Robert H. Carter, M.D.

Robert H. Carter, M.D.

In her December 2021 letter, NIAMS Director Dr. Lindsey Criswell discussed the launch of the Accelerating Medicines Partnership® Autoimmune and Immune-Mediated Diseases (AMP® AIM) program. This new initiative builds upon the progress of the prior AMP RA/SLE project, which greatly advanced our understanding of the mechanisms that drive disease in rheumatoid arthritis (RA) and lupus.

AMP AIM extends beyond RA and lupus to psoriatic disease (psoriasis and psoriatic arthritis) and Sjögren’s disease. Studying a suite of disorders will enable AMP AIM investigators to conduct cross-disease comparisons that may help us pinpoint those cells and pathways that are specific to each of these diseases and those that are shared. Furthermore, while the prior project analyzed single cells isolated from patients (“disease deconstruction”), AMP AIM will expand the analysis to the interaction between these cells in the sites of disease (“disease reconstruction”). This collaborative effort will enable the development of new and effective therapies for people with autoimmune diseases.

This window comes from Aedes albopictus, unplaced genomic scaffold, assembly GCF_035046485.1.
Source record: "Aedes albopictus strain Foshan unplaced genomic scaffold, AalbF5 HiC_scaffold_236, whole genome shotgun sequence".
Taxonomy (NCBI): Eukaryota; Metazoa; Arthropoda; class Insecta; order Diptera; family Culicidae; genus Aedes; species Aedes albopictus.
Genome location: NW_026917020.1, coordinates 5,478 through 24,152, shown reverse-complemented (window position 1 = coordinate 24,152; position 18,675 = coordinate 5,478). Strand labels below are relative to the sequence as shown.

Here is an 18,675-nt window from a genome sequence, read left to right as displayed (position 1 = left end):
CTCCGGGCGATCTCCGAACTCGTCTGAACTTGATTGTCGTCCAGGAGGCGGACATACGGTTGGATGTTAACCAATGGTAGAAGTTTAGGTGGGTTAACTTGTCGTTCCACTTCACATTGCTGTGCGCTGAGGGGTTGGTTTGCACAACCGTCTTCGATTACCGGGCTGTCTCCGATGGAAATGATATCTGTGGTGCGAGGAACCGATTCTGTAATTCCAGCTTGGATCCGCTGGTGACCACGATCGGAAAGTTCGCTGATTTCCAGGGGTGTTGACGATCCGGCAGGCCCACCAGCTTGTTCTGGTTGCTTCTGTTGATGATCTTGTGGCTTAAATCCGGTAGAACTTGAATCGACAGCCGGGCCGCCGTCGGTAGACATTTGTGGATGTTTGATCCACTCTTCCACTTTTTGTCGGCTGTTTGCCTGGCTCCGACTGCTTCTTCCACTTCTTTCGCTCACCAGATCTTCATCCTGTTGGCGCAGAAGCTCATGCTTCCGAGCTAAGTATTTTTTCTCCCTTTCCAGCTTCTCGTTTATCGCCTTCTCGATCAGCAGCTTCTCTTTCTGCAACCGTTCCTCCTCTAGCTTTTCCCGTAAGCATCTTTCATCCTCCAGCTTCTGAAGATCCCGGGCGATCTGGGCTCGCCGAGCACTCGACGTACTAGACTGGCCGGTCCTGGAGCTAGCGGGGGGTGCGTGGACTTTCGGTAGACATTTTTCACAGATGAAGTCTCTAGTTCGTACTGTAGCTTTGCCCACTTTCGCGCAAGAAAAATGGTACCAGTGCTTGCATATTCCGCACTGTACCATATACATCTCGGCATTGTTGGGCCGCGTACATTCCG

Following a competitive process, the NIH has awarded grants to nine research groups across the United States to establish the AMP AIM network. These groups will piece together the key cell populations and pathways identified by researchers funded by our prior AMP investment to reveal how innate and adaptive cells of the immune system and tissue resident cells interact to cause inflammation and disease. A list of awardees can be found on our AMP AIM web page.

The AMP AIM Research Network includes distinct (but highly interactive) research components that have complementary roles. As the needs of the network and the data evolve, new exploratory projects may be brought in as well. In addition, the program aims to develop a Knowledge Portal that will facilitate rapid and efficient data sharing by the research community.

In closing, I must acknowledge our NIH partners (NIAID, NIDCR, ORWH), the AMP AIM Working Group, the Foundation for the NIH, and the thirteen public and private partners that support the AMP AIM initiative. We share a deep commitment to champion the most innovative and promising science to ultimately improve the health and quality of life of people with autoimmune diseases.

Robert H. Carter, M.D.
Deputy Director
National Institute of Arthritis and Musculoskeletal and Skin Diseases
National Institutes of Health